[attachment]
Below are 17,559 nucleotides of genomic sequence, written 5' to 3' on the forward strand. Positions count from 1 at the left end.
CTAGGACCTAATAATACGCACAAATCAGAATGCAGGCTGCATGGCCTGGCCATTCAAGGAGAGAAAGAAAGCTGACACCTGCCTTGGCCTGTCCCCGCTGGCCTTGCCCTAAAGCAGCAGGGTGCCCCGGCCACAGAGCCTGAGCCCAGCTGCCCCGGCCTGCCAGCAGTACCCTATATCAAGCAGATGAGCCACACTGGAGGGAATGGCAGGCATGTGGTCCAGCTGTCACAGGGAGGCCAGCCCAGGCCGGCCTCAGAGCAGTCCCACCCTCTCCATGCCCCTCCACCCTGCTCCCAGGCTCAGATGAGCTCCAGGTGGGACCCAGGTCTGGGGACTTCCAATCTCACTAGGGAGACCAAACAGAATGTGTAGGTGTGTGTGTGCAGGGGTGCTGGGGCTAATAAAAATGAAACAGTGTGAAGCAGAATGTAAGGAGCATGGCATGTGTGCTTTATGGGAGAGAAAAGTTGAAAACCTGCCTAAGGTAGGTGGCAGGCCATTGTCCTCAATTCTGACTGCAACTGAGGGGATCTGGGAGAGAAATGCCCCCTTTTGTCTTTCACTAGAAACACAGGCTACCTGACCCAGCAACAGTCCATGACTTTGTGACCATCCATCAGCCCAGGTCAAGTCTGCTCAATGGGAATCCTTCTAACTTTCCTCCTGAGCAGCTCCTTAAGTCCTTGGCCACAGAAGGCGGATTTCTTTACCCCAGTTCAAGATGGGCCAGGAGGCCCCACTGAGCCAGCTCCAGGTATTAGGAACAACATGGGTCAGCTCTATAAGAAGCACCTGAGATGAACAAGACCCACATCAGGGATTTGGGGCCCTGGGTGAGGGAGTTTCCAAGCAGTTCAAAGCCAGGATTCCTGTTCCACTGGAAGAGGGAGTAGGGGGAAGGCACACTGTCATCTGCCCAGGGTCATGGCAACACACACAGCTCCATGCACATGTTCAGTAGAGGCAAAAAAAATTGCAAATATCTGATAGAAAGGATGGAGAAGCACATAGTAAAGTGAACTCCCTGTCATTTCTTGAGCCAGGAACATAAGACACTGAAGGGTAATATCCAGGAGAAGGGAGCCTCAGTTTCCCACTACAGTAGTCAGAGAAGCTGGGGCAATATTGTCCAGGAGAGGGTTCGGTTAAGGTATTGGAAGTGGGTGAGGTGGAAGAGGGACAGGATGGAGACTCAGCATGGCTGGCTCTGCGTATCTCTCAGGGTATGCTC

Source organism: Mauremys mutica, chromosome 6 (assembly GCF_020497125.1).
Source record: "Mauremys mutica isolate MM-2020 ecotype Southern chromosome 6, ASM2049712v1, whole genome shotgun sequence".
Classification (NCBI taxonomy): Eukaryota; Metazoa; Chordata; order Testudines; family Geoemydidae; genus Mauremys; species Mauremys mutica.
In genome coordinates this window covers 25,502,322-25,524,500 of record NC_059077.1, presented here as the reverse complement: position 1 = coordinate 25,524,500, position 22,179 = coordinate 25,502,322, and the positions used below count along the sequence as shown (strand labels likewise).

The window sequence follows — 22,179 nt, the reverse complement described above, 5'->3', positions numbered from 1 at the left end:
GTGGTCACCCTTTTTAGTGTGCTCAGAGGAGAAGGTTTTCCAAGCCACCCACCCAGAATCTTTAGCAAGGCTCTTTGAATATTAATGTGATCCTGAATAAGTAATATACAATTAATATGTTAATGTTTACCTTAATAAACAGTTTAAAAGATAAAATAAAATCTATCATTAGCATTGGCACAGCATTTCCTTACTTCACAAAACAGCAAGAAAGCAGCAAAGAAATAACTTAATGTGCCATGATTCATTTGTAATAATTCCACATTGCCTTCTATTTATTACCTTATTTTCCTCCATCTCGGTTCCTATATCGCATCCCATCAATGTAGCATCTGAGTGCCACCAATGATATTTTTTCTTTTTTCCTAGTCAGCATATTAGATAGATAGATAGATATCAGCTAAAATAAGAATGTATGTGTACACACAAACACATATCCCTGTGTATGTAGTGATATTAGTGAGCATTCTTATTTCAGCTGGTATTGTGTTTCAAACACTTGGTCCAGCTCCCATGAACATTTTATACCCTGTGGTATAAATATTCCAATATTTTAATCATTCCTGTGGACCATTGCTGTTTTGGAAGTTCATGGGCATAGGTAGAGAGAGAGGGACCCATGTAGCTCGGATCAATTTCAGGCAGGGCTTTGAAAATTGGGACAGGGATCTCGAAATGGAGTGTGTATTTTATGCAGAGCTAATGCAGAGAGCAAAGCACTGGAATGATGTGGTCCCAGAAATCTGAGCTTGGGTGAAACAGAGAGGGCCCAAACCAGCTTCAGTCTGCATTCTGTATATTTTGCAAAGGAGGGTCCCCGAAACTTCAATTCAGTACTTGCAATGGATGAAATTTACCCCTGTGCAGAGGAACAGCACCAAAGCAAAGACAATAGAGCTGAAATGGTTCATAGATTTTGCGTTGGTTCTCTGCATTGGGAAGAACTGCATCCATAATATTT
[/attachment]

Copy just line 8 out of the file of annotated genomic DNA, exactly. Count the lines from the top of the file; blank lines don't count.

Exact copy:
GTGGTCACCCTTTTTAGTGTGCTCAGAGGAGAAGGTTTTCCAAGCCACCCACCCAGAATCTTTAGCAAGGCTCTTTGAATATTAATGTGATCCTGAATAAGTAATATACAATTAATATGTTAATGTTTACCTTAATAAACAGTTTAAAAGATAAAATAAAATCTATCATTAGCATTGGCACAGCATTTCCTTACTTCACAAAACAGCAAGAAAGCAGCAAAGAAATAACTTAATGTGCCATGATTCATTTGTAATAATTCCACATTGCCTTCTATTTATTACCTTATTTTCCTCCATCTCGGTTCCTATATCGCATCCCATCAATGTAGCATCTGAGTGCCACCAATGATATTTTTTCTTTTTTCCTAGTCAGCATATTAGATAGATAGATAGATATCAGCTAAAATAAGAATGTATGTGTACACACAAACACATATCCCTGTGTATGTAGTGATATTAGTGAGCATTCTTATTTCAGCTGGTATTGTGTTTCAAACACTTGGTCCAGCTCCCATGAACATTTTATACCCTGTGGTATAAATATTCCAATATTTTAATCATTCCTGTGGACCATTGCTGTTTTGGAAGTTCATGGGCATAGGTAGAGAGAGAGGGACCCATGTAGCTCGGATCAATTTCAGGCAGGGCTTTGAAAATTGGGACAGGGATCTCGAAATGGAGTGTGTATTTTATGCAGAGCTAATGCAGAGAGCAAAGCACTGGAATGATGTGGTCCCAGAAATCTGAGCTTGGGTGAAACAGAGAGGGCCCAAACCAGCTTCAGTCTGCATTCTGTATATTTTGCAAAGGAGGGTCCCCGAAACTTCAATTCAGTACTTGCAATGGATGAAATTTACCCCTGTGCAGAGGAACAGCACCAAAGCAAAGACAATAGAGCTGAAATGGTTCATAGATTTTGCGTTGGTTCTCTGCATTGGGAAGAACTGCATCCATAATATTT